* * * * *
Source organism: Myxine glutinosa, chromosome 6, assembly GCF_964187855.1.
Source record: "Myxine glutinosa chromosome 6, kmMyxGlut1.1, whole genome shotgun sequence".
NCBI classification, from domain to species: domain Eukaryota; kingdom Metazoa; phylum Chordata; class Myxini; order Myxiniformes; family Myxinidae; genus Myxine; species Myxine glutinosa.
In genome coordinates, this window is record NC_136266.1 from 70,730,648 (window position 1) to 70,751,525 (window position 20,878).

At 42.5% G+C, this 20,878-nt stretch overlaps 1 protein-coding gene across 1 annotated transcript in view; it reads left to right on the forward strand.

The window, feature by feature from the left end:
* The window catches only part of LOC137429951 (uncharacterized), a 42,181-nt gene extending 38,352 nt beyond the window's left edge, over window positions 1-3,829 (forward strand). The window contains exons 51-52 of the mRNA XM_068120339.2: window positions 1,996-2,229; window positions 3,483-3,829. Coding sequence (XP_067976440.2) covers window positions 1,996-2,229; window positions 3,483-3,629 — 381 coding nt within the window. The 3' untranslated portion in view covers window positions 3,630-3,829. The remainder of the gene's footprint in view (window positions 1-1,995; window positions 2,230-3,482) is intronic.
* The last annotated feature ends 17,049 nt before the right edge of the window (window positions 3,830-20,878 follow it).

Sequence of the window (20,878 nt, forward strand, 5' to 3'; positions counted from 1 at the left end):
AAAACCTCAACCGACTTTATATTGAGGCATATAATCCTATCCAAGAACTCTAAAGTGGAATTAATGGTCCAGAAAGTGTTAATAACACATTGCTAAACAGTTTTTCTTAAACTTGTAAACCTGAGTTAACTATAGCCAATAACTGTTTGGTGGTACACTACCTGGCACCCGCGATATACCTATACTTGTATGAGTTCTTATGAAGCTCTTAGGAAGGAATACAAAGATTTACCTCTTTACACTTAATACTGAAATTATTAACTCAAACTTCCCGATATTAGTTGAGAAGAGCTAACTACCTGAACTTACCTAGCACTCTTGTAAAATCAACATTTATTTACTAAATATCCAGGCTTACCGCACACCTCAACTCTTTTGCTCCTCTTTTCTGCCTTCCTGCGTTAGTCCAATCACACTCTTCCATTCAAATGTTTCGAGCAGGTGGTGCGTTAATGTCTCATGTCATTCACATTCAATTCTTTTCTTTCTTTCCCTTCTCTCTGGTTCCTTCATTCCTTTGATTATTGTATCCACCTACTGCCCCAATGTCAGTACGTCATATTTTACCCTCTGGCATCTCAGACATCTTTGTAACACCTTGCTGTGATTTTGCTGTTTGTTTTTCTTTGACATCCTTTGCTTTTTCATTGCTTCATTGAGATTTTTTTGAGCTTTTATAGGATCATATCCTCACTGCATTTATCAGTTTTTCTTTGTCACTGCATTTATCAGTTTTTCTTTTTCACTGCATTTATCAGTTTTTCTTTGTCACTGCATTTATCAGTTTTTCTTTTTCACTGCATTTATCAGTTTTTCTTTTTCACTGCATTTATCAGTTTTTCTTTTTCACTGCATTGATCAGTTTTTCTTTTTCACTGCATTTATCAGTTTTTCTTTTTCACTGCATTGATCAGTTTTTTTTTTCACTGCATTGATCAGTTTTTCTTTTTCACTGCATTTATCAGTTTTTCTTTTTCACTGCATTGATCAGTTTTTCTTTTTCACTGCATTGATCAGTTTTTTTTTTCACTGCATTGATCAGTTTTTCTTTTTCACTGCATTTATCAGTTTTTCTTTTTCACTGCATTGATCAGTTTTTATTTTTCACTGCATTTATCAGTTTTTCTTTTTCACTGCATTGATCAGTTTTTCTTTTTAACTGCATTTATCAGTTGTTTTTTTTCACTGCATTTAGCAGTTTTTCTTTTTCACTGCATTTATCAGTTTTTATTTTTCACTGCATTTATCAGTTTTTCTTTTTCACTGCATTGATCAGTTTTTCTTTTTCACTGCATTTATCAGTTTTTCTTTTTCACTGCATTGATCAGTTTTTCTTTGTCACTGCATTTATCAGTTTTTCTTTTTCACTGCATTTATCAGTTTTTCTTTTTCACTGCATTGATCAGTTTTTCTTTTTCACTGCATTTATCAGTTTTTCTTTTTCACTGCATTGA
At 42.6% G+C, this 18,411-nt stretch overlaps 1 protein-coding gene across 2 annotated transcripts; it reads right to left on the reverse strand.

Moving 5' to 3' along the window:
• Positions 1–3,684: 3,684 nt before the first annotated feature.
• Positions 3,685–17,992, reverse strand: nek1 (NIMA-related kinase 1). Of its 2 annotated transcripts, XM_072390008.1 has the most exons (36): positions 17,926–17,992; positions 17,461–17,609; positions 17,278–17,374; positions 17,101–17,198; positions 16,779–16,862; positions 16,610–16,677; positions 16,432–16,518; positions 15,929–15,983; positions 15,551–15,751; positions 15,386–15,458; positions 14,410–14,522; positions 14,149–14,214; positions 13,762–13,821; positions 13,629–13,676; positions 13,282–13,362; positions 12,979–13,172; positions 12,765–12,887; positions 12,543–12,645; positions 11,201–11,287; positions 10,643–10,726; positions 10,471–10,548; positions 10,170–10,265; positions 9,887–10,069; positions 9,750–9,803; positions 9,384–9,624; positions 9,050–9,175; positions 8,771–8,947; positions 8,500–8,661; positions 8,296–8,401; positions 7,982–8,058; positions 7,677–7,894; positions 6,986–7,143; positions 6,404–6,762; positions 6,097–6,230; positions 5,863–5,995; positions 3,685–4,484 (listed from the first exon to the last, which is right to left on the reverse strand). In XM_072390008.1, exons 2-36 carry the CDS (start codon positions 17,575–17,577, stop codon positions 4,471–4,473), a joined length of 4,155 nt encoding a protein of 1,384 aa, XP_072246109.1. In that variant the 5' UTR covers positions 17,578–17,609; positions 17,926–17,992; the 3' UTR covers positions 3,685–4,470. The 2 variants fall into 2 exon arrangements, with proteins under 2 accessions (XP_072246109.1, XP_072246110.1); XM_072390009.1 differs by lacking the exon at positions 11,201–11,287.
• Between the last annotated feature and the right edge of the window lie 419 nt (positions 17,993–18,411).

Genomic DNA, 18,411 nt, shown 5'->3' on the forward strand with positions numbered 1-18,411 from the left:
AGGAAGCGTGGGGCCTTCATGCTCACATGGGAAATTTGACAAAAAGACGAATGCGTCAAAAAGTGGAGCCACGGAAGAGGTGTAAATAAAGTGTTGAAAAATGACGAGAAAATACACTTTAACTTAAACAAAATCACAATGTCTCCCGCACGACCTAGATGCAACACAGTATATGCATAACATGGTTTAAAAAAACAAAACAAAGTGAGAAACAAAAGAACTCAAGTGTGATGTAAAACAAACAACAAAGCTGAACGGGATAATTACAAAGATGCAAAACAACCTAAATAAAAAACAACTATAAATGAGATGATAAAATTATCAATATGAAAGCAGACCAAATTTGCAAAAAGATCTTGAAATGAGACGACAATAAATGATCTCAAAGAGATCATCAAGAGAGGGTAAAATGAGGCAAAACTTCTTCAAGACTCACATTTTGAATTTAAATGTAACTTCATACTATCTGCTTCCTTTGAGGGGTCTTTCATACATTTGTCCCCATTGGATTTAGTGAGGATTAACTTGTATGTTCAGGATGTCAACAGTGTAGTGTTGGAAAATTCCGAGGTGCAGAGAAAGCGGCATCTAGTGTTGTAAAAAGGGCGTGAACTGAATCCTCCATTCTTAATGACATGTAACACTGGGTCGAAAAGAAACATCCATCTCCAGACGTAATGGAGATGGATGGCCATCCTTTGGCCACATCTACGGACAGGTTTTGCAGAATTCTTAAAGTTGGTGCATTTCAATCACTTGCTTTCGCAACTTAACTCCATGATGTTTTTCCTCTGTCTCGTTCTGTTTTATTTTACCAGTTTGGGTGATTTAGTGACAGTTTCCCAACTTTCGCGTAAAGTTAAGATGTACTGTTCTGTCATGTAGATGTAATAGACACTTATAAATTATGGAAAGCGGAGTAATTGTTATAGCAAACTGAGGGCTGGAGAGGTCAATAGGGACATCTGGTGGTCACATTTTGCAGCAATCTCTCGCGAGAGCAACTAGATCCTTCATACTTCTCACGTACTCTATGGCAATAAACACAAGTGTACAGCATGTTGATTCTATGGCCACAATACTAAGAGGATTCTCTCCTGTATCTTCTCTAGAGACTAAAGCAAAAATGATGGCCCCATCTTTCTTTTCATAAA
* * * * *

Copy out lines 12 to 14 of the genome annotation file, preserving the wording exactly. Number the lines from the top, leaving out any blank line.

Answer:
Moving 5' to 3' along the window:
• Positions 1–3,684: 3,684 nt before the first annotated feature.
• Positions 3,685–17,992, reverse strand: nek1 (NIMA-related kinase 1). Of its 2 annotated transcripts, XM_072390008.1 has the most exons (36): positions 17,926–17,992; positions 17,461–17,609; positions 17,278–17,374; positions 17,101–17,198; positions 16,779–16,862; positions 16,610–16,677; positions 16,432–16,518; positions 15,929–15,983; positions 15,551–15,751; positions 15,386–15,458; positions 14,410–14,522; positions 14,149–14,214; positions 13,762–13,821; positions 13,629–13,676; positions 13,282–13,362; positions 12,979–13,172; positions 12,765–12,887; positions 12,543–12,645; positions 11,201–11,287; positions 10,643–10,726; positions 10,471–10,548; positions 10,170–10,265; positions 9,887–10,069; positions 9,750–9,803; positions 9,384–9,624; positions 9,050–9,175; positions 8,771–8,947; positions 8,500–8,661; positions 8,296–8,401; positions 7,982–8,058; positions 7,677–7,894; positions 6,986–7,143; positions 6,404–6,762; positions 6,097–6,230; positions 5,863–5,995; positions 3,685–4,484 (listed from the first exon to the last, which is right to left on the reverse strand). In XM_072390008.1, exons 2-36 carry the CDS (start codon positions 17,575–17,577, stop codon positions 4,471–4,473), a joined length of 4,155 nt encoding a protein of 1,384 aa, XP_072246109.1. In that variant the 5' UTR covers positions 17,578–17,609; positions 17,926–17,992; the 3' UTR covers positions 3,685–4,470. The 2 variants fall into 2 exon arrangements, with proteins under 2 accessions (XP_072246109.1, XP_072246110.1); XM_072390009.1 differs by lacking the exon at positions 11,201–11,287.